Meanwhile, evolving case law and politics have made it clear that we still have a basic disagreement at the heart of American law and politics, and my students carry that question with them into class: On matters of race, did we reset the playing field of property to start a merit system where fair access to markets would govern? Did we create a new Time Zero—for instance, when LBJ signed the Fair Housing Act as a gesture of solace and appeasement seven days after Martin Luther King, Jr.’s assassination?

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Property Law as Poverty Law

Michelle Wilde Anderson –

I recently interviewed a man in a weakened rural town who makes sausages for a local meat packing business on the 3am shift. He told me about a homeless woman who had come to the meat shop one dark morning with blood-soaked hands. Delirious with cold and exhaustion, she had punched in the glass on an abandoned burrito shack to shelter from the cold rain overnight.

For her, housing and land still matter. The forces of weather and gravity mean that 100% of people need shelter, with a patch of dirt for it to stand on. More than ever, it seems that housing and land matter most for understanding poverty and rising inequality. An average of more than 550,000 people were homeless each night in 2017, and 6,300 people are evicted in the US every single day. I live in San Francisco, where just yesterday I passed by 40 or so tent shelters on sidewalks, plus two Lamborghinis worth at least $250,000. I’ll guess that those cars don’t spend their nights outside.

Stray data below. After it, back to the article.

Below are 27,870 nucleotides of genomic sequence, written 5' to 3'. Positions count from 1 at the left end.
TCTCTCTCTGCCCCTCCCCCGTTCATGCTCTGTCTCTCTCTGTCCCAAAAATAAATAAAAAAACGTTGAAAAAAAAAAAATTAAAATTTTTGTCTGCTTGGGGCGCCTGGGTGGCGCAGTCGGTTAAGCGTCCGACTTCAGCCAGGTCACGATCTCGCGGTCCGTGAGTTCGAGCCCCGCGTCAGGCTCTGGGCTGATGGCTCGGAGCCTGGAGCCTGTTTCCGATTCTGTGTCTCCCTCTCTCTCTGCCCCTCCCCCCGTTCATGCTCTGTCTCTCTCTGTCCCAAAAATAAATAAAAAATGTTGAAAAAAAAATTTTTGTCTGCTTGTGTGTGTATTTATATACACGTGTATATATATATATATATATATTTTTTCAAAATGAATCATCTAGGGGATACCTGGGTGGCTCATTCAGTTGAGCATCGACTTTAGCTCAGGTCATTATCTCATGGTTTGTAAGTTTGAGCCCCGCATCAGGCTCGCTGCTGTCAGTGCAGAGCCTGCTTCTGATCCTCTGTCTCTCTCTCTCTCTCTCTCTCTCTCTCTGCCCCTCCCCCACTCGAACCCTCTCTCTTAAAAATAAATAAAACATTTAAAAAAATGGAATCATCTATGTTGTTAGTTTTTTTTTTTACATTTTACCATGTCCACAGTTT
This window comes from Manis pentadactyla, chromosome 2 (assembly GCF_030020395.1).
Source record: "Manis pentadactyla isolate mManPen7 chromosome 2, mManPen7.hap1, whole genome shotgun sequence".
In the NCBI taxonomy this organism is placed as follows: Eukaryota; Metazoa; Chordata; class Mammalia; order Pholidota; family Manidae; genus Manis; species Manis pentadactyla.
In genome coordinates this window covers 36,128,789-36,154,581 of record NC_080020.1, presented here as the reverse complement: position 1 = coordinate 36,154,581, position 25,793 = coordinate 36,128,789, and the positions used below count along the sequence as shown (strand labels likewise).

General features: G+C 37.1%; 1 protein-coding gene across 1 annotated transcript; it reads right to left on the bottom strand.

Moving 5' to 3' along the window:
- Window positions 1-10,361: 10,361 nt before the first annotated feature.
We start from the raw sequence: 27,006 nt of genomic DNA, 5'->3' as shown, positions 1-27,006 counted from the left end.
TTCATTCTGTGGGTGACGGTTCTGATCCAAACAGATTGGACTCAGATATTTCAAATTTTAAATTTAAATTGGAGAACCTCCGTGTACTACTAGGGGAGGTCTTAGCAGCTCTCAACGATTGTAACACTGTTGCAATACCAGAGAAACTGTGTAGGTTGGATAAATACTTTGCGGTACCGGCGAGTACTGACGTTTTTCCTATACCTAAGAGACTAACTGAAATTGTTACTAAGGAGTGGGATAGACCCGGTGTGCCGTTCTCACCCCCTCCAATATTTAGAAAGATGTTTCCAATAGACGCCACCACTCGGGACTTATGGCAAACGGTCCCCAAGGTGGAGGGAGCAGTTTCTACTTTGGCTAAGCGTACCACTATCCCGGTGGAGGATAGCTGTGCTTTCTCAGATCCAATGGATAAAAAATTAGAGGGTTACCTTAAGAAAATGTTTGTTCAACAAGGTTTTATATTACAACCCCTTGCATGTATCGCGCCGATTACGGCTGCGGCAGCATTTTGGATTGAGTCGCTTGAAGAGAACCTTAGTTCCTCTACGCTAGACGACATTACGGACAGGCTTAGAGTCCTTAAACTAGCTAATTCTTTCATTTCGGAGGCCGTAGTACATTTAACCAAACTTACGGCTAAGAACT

The 1L introductory Property Law course isn’t usually about how law helps protect money and drive poverty, but I think it could be. Teaching it as a class mostly centered on land helps it get there.

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Teaching from Narrative in Property Law – Part II of II

Kali Murray –

In my last post, I argued that property law needs to tell new stories, and in doing so, a key benefit would be that we would “uncover” the relationship between property and equality.  In this second post, I will turn to another benefit to using narrative as a teaching tool–the ability to “frame” abstract concepts by grounding them in experiential detail.  To do so, I would like to tell a story.

One of my favorite property narratives comes from an entry contained in the diary of Charlotte Forten, a noted antebellum African-American abolitionist. In this entry, written in 1864, Forten describes visiting a government-occupied plantation in South Carolina before she went to work with newly freed communities. During her visit, Forten marvels that when she “[a]rrived at the Superintendent’s house we were kindly greeted by him and the ladies and shown into a lofty ceilinged parlor where a cheerful wood fire glowed in a grate, and soon we began to feel quite at home in the very heart of Rebeldom.” Forten’s narrative offers a new frame by which we can view three subjects that are often poorly understood in property law: dispossession, disruption and spatiality.